Michael Covel talks with Peter Brandt, author of "Diary of a Professional Commodity Trader: Lessons from 21 Weeks of Real Trading", and a trader who has been in the commodity trading space since 1976. He's traded his own proprietary account from the late 1970's until today, and is currently entering the hedge fund world by running a multi-CTA fund-of-funds. Brandt got his start in Chicago trading commodities and working at the Chicago Board of Trade for Continental Grain Company. Along the way he jumped from approach to approach until he found the book "Technical Analysis of Stock Trends" by Edwards and MaGee, and became a classical chartist. However, after leaving Continental Grain in the early 1980's he suffered a traumatic accident falling from seventeen feet onto a concrete slab while sleepwalking. Brandt suffered neurological and physical damage which affects him today, but he calls this tragedy a blessing. Covel and Brandt talk about how the accident influenced his trading and how great lessons can be learned through adversity. Covel and Brandt also discuss the idea of trading a five minute chart pattern vs. a weekly chart pattern; the biggest mistakes you can make as a novice trader; averaging a loser; risk management and the right amount to risk on any trade; upside volatility and the fantasy of a straight line up of profit gwoth; and the importance of reducing the incessant head chatter and living in the moment of now. There are some real commonalities between Brandt's approach and trend following, including the basic foundations of risk management and the importance of price. Brandt and Covel get to the bottom of their respective approaches, and explore how to find the best system for yourself. Special offers including a free DVD go to: www.trendfollowing.com/win.
Michael Covel talks about "The Power of Now" by Eckhart Tolle. Covel defends studying the book as a psychological manifesto for "navigating the trend following waters". Halfway through the book Covel realized how it sounded like all the trend following traders he's studied over the past fifteen years (even if it wasn't the author's intention). Covel isn't out to get you to start singing kumbaya and burning incense; he's just out to get you to look at the world differently so you can profit. Covel discusses Cullen Roche, author of the "Pragmatic Capitalism" blog, who posted some quotes from Warren Buffet recently. Covel acknowledges that Buffett is one of the most successful entrepreneurs in the history of modern man, but has no problem criticizing the myths that surround him. Buffett noted that Berkshire has $40 billion in cash on hand, but "prices are difficult right now". So, what does that even mean? Why is Buffett on CNBC? He's talking his "book", he's creating the aura, and perhaps confusing people into making decisions based off his advice. Or perhaps he simply needs his ego stroked. So, what do you buy based on that advice? How do you make buy and sell decisions? Trend following doesn't rely on vague statements, and the positive performance dates back to 1903. With trend following price is price. That is an under the radar concept though. Most people simply know Buffett's value investing, buy and hold world. However, there are inherent problems in value investing and Covel investigates by quoting David Rosenberg and John Hussman along the way. From their fundamental perspective Rosenberg and Hussman lay the foundation for trend following without thst being their intention. Covel also goes on to discuss "Finding Peace with Uncertainty" from the Zen Habits blog and announces a new $500 gun shooting video contest. Offer--Would you like a free special DVD: trendfollowing.com/free.html.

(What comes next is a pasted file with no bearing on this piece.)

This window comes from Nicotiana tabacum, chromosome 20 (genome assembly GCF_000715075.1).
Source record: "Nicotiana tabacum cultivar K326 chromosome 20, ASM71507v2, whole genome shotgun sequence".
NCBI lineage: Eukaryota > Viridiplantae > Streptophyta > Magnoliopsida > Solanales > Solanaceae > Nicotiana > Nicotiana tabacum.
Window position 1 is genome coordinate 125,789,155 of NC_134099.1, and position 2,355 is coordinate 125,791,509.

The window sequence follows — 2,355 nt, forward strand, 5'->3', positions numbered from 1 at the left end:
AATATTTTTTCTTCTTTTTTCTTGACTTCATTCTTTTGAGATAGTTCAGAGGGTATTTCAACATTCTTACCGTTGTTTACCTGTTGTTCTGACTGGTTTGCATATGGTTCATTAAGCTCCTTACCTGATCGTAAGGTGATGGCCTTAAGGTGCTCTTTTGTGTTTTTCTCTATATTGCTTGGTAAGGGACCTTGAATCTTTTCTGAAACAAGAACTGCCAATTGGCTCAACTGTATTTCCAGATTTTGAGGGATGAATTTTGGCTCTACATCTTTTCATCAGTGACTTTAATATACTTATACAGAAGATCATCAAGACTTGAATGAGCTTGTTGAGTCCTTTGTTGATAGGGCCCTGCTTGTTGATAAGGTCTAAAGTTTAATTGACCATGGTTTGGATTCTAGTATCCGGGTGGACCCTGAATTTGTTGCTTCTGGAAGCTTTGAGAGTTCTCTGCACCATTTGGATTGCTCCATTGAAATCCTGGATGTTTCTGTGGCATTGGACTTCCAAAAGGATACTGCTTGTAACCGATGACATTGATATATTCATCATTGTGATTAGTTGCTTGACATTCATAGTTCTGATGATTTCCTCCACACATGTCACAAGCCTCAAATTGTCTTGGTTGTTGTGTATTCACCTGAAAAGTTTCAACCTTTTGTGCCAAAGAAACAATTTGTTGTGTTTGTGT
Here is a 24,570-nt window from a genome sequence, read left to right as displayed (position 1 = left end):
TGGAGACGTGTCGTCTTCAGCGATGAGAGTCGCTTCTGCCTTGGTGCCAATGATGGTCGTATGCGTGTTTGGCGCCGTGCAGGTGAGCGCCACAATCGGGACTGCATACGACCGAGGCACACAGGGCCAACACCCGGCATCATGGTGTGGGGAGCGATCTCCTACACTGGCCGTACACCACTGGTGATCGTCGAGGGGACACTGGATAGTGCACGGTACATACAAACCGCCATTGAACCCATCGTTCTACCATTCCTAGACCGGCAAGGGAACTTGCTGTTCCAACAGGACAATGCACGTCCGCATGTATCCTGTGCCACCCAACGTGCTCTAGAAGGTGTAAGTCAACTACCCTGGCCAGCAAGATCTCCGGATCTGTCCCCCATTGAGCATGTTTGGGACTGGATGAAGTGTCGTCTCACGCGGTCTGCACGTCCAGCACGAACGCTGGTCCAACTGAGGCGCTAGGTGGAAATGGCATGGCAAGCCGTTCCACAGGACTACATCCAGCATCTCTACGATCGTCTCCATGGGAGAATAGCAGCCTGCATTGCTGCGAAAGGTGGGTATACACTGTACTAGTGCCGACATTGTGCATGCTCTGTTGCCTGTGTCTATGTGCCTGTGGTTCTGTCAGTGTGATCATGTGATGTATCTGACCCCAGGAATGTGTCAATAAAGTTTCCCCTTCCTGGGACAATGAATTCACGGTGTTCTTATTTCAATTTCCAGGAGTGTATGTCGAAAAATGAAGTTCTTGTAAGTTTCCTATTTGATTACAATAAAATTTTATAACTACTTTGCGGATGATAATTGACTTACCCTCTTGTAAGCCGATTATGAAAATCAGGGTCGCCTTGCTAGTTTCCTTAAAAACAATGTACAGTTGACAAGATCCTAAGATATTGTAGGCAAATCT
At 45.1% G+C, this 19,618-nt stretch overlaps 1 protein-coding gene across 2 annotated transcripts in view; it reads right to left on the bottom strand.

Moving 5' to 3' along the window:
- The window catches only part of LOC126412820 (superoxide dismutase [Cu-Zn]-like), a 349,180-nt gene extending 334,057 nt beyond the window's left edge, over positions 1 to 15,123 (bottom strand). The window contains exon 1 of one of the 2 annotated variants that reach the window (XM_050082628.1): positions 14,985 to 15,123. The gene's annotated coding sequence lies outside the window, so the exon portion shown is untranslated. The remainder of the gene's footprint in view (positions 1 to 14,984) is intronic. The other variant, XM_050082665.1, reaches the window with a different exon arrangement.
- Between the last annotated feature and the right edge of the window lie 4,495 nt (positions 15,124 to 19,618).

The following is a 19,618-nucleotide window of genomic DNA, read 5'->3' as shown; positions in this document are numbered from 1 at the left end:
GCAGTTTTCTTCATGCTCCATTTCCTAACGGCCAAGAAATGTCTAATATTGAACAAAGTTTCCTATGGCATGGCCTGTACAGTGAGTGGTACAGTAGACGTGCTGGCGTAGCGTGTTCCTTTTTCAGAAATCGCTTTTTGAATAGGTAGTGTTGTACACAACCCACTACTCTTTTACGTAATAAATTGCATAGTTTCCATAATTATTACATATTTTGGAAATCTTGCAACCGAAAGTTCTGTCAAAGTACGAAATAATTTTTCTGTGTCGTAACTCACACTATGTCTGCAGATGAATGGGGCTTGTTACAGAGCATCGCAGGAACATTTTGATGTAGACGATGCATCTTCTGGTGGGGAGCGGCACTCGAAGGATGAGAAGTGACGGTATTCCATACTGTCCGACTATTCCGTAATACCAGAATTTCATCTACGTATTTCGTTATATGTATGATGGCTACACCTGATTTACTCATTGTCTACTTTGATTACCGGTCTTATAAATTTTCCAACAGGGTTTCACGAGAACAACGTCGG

Michael Covel opens up with the classic Pink Floyd song, "Brain Damage" and an interview with Pink Floyd leader Roger Waters explaining the composition of the song. Inspired by watching beautiful tufts of grass that were only to be looked at and not stepped on Waters explains the lunacy needed to step out of bounds in society and step on the grass you aren't supposed to. Trend following is all about standing in the middle of the grass and tearing it up to find enlightenment. On the heels of Waters' interview Covel discusses Seth Godin's new video, "Stop Stealing Dreams". Godin explains the number one purpose of school: obedience. Do as you're told and learn to be a cog in a wheel. Do you want to be an interchangeable part or do you want to create art? Waters sings about the lunatics who would dare to walk on the grass they weren't supposed to, and Godin questions the entire system of education. Why do people have such a hard time breaking out and finding a new way of thinking? Covel's analysis of Godin's work might give you some clues. All of this is a lead up to a fantastic white paper called "A Century of Evidence on Trend Following Investing" that tracks trend following performance back to 1903, which Covel discusses in detail. The data to back up trend following as a successful strategy for 110 years is all right here. Special offer free DVD? Go: www.trendfollowing.com/winl.